Freshly restored in 2013 after six years of painstaking conservation work, this moument is a sight to behold. Built in the middle of the 16th century by the widow of the Mughal emperor Humayun, this tomb launched a new architectural era of Persian influence, culminating in the Taj Mahal and Fatehpur Sikri. The Mughals brought to India their love of gardens and fountains and left a legacy of harmonious structures, including this mausoleum, that fuse symmetry with decorative splendor.
Resting on an immense two-story platform, the tomb structure of red sandstone and white marble is surrounded by gardens intersected by water channels in the Mughals' beloved charbagh design: gardens divided into four (char) perfectly square parts. The marble dome covering the actual tomb is another first: a dome within a dome (the interior dome is set inside the soaring dome seen from outside), a style later used in the Taj Mahal. As you enter or leave the tomb area, stand a moment before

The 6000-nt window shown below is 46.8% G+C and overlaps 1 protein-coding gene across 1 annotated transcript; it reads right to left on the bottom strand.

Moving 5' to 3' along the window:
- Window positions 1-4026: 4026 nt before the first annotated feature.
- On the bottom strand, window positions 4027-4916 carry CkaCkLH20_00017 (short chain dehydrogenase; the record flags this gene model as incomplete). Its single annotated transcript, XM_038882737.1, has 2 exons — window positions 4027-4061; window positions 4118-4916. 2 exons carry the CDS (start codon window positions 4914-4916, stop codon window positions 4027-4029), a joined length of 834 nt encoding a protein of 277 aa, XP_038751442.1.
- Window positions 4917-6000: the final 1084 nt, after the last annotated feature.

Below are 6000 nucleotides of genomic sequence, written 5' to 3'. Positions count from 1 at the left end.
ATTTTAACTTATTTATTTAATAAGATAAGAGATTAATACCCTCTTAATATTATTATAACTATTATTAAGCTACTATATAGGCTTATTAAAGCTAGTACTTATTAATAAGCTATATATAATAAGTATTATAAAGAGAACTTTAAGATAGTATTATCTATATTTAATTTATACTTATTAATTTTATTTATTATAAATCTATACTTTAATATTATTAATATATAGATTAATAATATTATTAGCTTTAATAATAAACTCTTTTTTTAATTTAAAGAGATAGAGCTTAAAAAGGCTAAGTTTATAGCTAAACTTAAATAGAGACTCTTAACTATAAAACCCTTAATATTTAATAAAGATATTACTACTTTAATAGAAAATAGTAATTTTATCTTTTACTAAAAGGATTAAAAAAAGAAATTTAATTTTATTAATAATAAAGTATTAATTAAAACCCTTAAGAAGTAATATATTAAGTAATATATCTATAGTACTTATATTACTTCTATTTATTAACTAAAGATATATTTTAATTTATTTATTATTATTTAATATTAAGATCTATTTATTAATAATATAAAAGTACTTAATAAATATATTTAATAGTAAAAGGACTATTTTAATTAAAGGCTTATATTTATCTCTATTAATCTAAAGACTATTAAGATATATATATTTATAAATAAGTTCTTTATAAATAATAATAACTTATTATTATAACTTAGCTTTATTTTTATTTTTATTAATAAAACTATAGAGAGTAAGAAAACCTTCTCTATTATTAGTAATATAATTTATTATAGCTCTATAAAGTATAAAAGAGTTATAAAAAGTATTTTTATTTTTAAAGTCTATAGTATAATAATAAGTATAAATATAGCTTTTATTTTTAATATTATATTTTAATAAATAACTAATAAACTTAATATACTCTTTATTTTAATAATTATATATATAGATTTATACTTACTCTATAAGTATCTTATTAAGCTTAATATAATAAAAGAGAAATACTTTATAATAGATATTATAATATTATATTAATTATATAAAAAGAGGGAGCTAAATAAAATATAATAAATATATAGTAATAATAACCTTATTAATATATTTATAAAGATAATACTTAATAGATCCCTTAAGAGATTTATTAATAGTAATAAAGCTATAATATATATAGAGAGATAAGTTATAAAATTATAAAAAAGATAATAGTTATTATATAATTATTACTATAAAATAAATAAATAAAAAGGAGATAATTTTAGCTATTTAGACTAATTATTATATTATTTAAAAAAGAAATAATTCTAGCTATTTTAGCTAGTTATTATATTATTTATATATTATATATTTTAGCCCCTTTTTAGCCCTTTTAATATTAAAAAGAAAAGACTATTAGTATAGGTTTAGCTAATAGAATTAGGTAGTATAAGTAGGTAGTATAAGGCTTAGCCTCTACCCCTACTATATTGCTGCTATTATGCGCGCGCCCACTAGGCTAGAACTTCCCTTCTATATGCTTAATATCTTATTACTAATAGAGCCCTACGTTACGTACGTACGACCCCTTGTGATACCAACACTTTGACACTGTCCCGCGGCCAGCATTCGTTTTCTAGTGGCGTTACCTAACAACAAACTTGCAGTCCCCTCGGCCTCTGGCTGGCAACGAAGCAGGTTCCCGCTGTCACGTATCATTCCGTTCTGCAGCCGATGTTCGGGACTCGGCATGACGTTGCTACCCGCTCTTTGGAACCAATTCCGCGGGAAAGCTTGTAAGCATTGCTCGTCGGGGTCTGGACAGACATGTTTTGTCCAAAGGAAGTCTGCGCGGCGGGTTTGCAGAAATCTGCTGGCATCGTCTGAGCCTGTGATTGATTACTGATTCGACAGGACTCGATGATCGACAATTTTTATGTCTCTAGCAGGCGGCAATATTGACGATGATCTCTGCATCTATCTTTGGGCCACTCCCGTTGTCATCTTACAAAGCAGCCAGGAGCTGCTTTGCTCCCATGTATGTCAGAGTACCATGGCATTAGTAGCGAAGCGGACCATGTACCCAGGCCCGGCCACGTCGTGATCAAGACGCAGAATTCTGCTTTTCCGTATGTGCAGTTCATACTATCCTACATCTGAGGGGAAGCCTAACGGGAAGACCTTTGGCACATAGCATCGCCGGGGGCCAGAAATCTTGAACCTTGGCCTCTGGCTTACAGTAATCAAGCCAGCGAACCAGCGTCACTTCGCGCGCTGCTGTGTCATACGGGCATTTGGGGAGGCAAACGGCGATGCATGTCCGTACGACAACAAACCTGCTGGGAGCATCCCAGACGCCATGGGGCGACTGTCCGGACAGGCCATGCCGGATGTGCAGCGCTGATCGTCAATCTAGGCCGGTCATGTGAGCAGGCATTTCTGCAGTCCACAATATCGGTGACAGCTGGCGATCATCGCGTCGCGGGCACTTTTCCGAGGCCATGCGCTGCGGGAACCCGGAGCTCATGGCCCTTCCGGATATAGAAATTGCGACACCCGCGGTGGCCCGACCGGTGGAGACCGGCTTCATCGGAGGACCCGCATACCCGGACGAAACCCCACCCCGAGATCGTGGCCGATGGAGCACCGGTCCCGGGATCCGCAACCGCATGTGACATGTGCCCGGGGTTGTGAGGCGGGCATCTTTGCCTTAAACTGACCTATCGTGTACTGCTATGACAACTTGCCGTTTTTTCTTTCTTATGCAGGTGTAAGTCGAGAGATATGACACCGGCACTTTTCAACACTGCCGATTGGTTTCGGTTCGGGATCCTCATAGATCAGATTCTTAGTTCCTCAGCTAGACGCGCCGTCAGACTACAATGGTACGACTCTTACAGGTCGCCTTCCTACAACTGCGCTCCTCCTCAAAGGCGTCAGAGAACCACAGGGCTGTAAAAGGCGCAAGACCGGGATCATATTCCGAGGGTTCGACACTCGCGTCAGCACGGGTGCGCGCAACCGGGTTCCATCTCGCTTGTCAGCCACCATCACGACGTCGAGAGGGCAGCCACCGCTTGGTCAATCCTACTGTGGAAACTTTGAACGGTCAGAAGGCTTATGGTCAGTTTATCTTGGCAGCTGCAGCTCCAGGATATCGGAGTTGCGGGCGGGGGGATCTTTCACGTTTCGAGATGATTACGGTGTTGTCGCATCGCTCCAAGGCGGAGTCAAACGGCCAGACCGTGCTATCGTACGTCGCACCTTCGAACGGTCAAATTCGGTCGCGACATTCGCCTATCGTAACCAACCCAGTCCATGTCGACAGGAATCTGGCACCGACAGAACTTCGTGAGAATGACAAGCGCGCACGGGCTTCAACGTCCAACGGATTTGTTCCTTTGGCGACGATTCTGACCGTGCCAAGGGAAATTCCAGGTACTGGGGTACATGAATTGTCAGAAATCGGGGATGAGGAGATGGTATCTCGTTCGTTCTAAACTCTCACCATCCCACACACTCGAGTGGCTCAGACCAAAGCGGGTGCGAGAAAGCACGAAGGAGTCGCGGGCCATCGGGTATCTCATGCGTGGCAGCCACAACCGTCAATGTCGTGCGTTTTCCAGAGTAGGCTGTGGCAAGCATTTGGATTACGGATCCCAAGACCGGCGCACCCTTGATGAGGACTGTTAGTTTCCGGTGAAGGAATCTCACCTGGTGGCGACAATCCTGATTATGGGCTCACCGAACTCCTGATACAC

the beveled gateway to enjoy the view of the monument framed in the arch.
Besides Humayun, several other important Mughals are buried here, along with Isa Khan Niyazi, a noble in the court of Sher Shah—who lies in the fetching octagonal shrine that precedes the tomb itself. The site's serenity belies the fact that many of the dead buried inside were murdered princes, victims of foul play. To see where Humayun actually died, combine this visit with a trip to the Purana Qila.